Bipolar Electroporation Across the Interventricular Septum: Electrophysiological, Imaging, and Histopathological Characteristics

Martin van Zyl, Thomas P. Ladas, Jason A. Tri, Omar Z. Yasin, Adetola O. Ladejobi, Nicholas Y. Tan, Georgios Christopoulos, Noah Schneider, David J. Danitz, Darin Uecker, Christopher V. DeSimone, Ammar M. Killu, Elad Maor, Samuel J. Asirvatham

Research output: Contribution to journalArticlepeer-review

Abstract

Background: Pulsed electric field (PEF) ablation is an emerging modality for the treatment of cardiac arrhythmias. Data regarding effects on the interventricular septum are limited, and the optimal delivery protocol and electrode configuration remain undefined. Objectives: This study sought to evaluate the electrophysiological, imaging, and histological characteristics of bipolar direct-current PEF delivered across the interventricular septum. Methods: PEF was applied between identical solid-tip ablation catheters positioned on either side of the septum in a chronic canine model. Intracardiac and surface electrophysiological data were recorded following delivery. In 4 animals, cardiac magnetic resonance (CMR) was performed early (6 ± 2 days) and late (30 ± 2 days) postablation. After 4 weeks of survival, cardiac specimens were sectioned for histopathological analysis. Results: In 8 canines, PEF was delivered in 27 separate septal sites (45 ± 17 J/site) with either microsecond or nanosecond PEF. Acute complications included transient complete atrioventricular block in 5 animals (63%) after delivery at the anterobasal septum, with right bundle branch block persisting in 3 (38%). Ventricular fibrillation occurred in 1 animal during microsecond but not nanosecond PEF. Postprocedural CMR showed prominent edema and significant left ventricular systolic dysfunction, which recovered with late imaging. At 4 weeks, 36 individual well-demarcated lesions were demonstrated by CMR and histopathology. Lesion depth measured by histology was 2.6 ± 2.1 mm (maximum 10.9 mm and near transmural). Conclusions: Bipolar PEF ablation of the interventricular septum is feasible and can produce near transmural lesions. Myocardial stunning, edema, and conduction system injury may occur transiently. Further studies are required to optimize safe delivery and efficacious lesions.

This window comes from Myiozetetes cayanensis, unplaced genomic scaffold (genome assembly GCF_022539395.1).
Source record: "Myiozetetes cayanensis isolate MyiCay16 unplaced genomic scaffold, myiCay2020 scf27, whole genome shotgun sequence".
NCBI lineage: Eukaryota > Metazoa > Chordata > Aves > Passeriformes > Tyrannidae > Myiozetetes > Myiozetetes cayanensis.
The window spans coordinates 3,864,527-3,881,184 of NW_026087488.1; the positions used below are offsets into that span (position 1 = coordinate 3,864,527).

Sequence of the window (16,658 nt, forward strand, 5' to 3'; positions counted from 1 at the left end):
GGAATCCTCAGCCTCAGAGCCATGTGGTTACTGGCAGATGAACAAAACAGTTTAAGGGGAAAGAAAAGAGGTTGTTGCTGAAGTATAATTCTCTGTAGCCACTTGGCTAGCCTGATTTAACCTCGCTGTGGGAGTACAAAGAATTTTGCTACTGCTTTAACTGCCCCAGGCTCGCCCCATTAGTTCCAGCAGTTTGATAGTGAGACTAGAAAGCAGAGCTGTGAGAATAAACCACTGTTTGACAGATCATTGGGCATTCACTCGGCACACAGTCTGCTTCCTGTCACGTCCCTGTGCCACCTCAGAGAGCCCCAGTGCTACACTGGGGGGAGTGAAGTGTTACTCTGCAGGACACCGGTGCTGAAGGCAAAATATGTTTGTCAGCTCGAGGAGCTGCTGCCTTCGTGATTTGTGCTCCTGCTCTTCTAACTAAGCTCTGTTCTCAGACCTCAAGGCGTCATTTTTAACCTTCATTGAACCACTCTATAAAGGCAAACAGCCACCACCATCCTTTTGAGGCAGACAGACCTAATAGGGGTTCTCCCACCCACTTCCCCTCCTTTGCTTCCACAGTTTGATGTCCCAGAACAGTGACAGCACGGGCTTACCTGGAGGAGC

Original languageEnglish (US)
Pages (from-to)1106-1118
Number of pages13
JournalJACC: Clinical Electrophysiology
Volume8
Issue number9
DOIs
StatePublished - Sep 2022

Keywords

  • electroporation
  • pulsed electric fields
  • pulsed field ablation
  • ventricular ablation

ASJC Scopus subject areas

  • Cardiology and Cardiovascular Medicine
  • Physiology (medical)

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